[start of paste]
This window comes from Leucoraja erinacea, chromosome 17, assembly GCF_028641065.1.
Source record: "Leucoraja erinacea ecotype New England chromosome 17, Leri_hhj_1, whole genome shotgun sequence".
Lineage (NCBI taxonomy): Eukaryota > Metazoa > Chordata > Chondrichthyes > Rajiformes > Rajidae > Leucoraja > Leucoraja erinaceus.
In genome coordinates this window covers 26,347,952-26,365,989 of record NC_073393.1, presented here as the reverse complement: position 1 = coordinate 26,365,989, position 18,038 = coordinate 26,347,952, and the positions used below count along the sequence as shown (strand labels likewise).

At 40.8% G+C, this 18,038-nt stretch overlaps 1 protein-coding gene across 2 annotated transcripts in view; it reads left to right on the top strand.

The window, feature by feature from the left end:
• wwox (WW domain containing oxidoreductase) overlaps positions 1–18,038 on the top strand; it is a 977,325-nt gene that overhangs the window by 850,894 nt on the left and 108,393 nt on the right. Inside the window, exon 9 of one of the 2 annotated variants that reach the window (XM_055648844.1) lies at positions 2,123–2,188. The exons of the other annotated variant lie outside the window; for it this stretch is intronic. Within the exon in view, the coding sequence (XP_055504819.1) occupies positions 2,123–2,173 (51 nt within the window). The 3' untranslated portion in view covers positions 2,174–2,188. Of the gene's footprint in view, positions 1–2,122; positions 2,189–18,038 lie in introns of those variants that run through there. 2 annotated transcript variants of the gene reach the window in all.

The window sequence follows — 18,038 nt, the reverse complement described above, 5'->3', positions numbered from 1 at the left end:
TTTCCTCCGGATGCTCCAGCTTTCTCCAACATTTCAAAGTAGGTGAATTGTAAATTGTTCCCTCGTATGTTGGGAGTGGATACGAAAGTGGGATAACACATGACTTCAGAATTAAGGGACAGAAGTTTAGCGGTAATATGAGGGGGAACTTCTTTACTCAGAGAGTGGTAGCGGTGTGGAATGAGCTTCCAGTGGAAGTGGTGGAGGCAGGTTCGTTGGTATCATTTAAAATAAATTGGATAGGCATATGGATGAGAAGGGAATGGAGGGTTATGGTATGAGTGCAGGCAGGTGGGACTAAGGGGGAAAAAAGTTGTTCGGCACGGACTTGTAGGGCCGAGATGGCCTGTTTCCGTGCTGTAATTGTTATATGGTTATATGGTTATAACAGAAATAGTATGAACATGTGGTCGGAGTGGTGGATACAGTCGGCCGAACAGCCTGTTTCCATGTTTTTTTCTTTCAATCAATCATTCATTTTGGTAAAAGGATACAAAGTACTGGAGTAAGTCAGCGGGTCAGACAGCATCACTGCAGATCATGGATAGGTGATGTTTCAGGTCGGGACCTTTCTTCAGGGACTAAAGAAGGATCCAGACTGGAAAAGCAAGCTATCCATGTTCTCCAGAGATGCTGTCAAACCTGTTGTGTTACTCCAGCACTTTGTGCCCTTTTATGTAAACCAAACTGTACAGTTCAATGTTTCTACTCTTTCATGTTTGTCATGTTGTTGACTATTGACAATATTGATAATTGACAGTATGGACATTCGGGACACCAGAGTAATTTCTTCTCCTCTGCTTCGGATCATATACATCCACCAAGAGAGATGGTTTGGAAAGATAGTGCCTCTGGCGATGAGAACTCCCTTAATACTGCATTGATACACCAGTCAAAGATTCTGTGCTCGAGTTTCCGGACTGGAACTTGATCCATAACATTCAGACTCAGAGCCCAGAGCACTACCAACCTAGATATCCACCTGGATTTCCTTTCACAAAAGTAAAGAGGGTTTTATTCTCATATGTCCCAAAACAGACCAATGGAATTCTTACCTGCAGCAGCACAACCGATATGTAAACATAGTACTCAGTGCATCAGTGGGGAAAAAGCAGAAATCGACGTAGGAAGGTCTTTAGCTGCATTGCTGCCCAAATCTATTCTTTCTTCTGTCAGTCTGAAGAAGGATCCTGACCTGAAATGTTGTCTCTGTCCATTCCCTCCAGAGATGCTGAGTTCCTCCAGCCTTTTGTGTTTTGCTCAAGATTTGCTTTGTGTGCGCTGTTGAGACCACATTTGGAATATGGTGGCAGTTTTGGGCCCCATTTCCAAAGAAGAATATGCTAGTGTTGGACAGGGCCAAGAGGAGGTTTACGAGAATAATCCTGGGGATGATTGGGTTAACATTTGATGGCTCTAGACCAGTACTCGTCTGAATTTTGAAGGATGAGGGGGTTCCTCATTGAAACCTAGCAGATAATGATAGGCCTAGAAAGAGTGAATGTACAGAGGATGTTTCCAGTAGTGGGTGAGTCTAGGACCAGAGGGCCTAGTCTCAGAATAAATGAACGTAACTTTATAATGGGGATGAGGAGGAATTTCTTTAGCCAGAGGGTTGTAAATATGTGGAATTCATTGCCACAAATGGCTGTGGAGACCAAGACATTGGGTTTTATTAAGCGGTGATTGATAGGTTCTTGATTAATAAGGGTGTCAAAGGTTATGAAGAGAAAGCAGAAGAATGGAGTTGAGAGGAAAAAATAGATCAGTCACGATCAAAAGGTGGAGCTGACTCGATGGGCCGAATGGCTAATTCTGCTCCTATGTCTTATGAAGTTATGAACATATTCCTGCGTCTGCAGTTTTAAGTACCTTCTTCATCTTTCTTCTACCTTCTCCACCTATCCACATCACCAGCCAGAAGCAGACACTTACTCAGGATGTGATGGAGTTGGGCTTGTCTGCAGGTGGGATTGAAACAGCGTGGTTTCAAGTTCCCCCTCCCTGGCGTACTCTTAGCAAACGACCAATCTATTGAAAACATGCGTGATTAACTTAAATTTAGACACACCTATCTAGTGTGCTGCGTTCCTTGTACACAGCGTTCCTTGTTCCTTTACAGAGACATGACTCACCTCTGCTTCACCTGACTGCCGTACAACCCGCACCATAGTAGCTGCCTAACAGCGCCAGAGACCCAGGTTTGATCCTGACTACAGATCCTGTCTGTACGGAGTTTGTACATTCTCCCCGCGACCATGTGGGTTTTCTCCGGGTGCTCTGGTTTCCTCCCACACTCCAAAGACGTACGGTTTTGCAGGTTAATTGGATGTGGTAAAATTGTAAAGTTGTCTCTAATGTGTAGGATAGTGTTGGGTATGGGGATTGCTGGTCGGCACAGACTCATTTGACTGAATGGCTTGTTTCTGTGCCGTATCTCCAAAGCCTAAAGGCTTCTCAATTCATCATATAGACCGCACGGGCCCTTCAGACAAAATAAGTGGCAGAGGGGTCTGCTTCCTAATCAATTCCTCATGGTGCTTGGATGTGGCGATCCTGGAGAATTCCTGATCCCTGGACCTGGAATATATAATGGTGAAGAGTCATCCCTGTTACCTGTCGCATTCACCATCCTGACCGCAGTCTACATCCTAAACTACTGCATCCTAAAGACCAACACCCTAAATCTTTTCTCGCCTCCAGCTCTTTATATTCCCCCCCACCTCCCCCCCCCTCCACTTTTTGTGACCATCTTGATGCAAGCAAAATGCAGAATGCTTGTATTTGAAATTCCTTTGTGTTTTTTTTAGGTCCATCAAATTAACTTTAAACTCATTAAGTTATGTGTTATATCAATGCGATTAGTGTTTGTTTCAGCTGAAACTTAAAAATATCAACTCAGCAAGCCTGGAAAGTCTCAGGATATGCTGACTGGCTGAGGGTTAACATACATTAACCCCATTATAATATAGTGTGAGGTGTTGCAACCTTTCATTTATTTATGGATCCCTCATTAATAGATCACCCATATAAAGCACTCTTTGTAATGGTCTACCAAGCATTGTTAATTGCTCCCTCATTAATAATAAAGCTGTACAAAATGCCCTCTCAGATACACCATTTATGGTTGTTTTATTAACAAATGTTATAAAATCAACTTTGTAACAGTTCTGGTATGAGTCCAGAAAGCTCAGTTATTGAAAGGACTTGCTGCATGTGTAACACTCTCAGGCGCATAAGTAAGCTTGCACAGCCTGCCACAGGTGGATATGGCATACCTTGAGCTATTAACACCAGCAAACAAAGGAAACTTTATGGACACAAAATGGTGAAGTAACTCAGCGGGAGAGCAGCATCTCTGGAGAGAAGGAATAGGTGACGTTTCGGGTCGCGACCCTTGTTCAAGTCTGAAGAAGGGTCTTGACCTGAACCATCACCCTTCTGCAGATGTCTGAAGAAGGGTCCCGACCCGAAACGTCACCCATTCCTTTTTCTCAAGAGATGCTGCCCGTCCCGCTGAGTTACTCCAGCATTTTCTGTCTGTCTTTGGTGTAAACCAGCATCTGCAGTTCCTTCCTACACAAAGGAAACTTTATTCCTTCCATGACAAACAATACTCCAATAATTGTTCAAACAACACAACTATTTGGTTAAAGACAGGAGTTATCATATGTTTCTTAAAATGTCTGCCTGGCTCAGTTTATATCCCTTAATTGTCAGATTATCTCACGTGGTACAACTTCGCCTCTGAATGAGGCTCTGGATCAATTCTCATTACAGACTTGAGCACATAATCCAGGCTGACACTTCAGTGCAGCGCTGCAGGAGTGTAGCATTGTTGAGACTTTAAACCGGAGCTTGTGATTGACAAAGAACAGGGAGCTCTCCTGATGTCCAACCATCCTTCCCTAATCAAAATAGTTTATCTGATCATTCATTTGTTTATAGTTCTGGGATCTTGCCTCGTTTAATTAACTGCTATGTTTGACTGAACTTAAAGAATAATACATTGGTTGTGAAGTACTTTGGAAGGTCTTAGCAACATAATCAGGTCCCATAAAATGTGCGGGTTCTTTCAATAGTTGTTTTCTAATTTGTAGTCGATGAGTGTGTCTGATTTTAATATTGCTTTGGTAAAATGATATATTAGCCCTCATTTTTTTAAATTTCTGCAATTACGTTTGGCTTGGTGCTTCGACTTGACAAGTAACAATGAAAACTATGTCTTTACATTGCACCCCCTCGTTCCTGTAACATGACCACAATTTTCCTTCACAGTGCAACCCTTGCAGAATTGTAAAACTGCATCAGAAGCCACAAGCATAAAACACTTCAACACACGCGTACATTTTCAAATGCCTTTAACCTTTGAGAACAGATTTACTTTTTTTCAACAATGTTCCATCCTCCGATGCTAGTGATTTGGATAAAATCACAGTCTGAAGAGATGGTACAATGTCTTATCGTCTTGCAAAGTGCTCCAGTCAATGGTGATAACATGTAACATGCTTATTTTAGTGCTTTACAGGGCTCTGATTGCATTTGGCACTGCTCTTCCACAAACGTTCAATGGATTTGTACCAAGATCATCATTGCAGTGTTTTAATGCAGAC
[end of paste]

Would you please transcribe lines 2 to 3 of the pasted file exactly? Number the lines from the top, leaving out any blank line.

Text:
Source record: "Leucoraja erinacea ecotype New England chromosome 17, Leri_hhj_1, whole genome shotgun sequence".
Lineage (NCBI taxonomy): Eukaryota > Metazoa > Chordata > Chondrichthyes > Rajiformes > Rajidae > Leucoraja > Leucoraja erinaceus.